Over 150 Chefs Urge Congress to Pass a National Shark Fin Ban | Oceana USA

Over 150 Chefs Urge Congress to Pass a National Shark Fin Ban

Chefs Join Widespread Bipartisan Support to End Trade of Shark Fins in the U.S.



Press Release Date

Friday, April 13, 2018
Contact: Amelia Vorpahl: avorpahl@oceana.org 202-467-1968, 202-476-0632 (cell)

WASHINGTON – Today, more than 150 chefs and restaurant owners from over 30 states, as well as the District of Columbia and Puerto Rico, sent a letter urging Congress to pass the Shark Fin Trade Elimination Act, which would ban the trade of shark fins nationwide. Signed by renowned chefs such as José Andrés, Eric Ripert, Bun Lai, Daniel Barber, Rick Moonen and Jacques Pepin, the letter states that a national ban reinforces the status of the United States as a leader in shark conservation, setting an example for the rest of the world.

The bipartisan Shark Fin Trade Elimination Act (S.793/H.R.1456) was introduced earlier this year by Sens. Cory Booker (D-N.J.) and Shelley Moore Capito (R-W.Va.) and Reps. Ed Royce (R-C.A.) and Gregorio Kilili Camacho Sablan (I-M.P.). While shark finning is illegal in U.S. waters, shark fins – including imports from countries that allow finning - continue to be bought and sold throughout the U.S. The demand for shark fins is one of the greatest threats facing shark populations around the world.

Excerpt from the letter:

“As chefs and restaurant owners, we are committed to ensuring the food we serve is good for the planet and for our customers. This includes supporting practices that do not contribute to the demand for unsustainable food products or harvesting practices.

One practice stands above others in terms of is wastefulness and cruelty—shark finning. This process involves cutting the fins off a shark and discarding its body at sea, where it dies a slow death from drowning, bleeding to death, or even being eaten alive by other fish.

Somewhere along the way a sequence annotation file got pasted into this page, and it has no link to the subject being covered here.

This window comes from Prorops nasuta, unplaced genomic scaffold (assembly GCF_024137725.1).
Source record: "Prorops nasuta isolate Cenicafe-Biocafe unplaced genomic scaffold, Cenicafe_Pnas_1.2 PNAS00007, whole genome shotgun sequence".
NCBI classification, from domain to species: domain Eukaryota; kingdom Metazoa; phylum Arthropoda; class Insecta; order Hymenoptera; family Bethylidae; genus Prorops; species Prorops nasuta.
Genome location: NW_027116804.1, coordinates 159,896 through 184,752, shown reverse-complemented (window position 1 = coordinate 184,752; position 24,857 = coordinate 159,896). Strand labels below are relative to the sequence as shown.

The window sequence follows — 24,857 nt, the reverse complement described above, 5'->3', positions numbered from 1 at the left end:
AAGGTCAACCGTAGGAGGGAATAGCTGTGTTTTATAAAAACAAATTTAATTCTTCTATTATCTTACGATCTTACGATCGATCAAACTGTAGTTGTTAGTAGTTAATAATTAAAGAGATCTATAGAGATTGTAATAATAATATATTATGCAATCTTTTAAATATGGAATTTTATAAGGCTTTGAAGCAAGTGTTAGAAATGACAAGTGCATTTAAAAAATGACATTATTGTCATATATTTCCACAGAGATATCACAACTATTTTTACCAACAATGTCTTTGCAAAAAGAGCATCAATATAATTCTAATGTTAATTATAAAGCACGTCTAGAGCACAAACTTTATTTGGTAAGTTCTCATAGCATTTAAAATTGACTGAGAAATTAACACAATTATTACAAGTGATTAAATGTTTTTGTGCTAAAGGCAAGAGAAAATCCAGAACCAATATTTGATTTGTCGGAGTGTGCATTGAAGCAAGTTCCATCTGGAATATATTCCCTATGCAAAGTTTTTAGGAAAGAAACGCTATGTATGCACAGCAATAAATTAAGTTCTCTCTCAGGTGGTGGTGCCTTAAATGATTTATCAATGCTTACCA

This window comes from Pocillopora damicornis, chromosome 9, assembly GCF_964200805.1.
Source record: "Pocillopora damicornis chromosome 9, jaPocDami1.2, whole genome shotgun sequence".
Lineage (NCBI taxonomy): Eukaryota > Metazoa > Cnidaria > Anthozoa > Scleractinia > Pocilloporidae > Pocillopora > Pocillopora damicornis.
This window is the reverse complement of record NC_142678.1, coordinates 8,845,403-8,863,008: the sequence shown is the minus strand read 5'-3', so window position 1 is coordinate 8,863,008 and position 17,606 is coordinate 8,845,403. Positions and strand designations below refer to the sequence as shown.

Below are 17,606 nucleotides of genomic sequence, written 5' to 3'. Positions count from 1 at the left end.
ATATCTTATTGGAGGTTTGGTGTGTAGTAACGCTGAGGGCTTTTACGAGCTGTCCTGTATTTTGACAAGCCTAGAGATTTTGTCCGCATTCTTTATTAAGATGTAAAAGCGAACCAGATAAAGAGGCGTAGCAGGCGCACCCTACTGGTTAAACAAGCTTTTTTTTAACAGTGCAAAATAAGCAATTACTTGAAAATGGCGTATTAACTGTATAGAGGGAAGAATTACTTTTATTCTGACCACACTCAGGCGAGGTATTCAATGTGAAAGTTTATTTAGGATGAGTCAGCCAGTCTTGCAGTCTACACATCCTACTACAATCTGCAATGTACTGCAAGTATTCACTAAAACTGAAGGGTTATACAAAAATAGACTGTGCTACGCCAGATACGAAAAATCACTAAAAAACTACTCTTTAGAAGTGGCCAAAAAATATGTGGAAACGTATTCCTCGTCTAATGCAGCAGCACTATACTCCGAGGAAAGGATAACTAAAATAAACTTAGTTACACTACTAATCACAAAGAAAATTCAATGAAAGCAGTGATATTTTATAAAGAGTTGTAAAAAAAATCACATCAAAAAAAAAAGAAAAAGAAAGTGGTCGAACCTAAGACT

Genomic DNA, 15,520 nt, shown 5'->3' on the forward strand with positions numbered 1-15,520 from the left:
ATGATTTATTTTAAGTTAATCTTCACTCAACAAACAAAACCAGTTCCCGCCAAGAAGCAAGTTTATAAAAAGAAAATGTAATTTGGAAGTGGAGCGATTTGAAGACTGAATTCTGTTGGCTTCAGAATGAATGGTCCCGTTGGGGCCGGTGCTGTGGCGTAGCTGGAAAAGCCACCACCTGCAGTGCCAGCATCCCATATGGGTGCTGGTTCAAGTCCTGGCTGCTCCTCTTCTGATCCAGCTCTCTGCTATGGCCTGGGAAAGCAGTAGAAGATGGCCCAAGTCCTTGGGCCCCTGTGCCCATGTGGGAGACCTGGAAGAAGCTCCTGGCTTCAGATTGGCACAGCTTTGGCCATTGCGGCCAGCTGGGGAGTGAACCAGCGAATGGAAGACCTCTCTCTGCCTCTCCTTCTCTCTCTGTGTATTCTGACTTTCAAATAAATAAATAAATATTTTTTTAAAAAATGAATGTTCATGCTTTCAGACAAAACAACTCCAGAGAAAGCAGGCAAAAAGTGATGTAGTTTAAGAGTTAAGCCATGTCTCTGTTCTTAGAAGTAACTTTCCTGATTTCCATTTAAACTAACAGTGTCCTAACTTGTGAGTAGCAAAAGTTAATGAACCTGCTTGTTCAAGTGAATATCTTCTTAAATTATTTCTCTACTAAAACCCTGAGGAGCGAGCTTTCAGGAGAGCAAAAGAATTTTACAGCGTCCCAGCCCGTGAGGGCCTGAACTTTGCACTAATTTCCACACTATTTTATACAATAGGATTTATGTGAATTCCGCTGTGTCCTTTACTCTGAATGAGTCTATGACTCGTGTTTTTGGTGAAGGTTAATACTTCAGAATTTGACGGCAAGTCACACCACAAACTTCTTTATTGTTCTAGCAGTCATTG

The demand for shark fins is primarily driven by the market for shark fin soup, which is considered a luxury item in some Asian cuisines. In fact, it is estimated that fins from as many as 73 million sharks end up in the global shark fin trade every year.

While shark finning is banned in U.S. waters, it is still legal to buy, sell and trade shark fins throughout parts the country. By allowing the trade of shark fins within our borders, the U.S. continues to contribute to this global problem.

Simply put, there is no reason to serve shark fins in restaurants in our country.”

Oceana campaign director Whitney Webber released the following statement in response to the letter:

“Oceana applauds these chefs who are standing up as leaders of their industry and saying shark fins have no place in their restaurants.

Support for a ban on shark fins is not limited to just one industry or region. These chefs join 12 states, 40 airlines, 20 shipping companies, 85 surfers and surf businesses, 150 scientists and over 500 U.S. organizations and businesses that all oppose the U.S. shark fin trade. In fact, according to national polling, eight in 10 Americans support a national ban on the trade of shark fins.

To protect sharks, we need to end the demand for shark fins, starting here at home. It is time for Congress to demonstrate the leadership of the United States and pass this important legislation.”

To learn more about Oceana’s efforts to end the shark fin trade in the United States, please visit oceana.org/FinBanNow.

If you are a chef or restaurant owner that would like to add your name to the petition, you can sign up here: https://bit.ly/2ISkw1a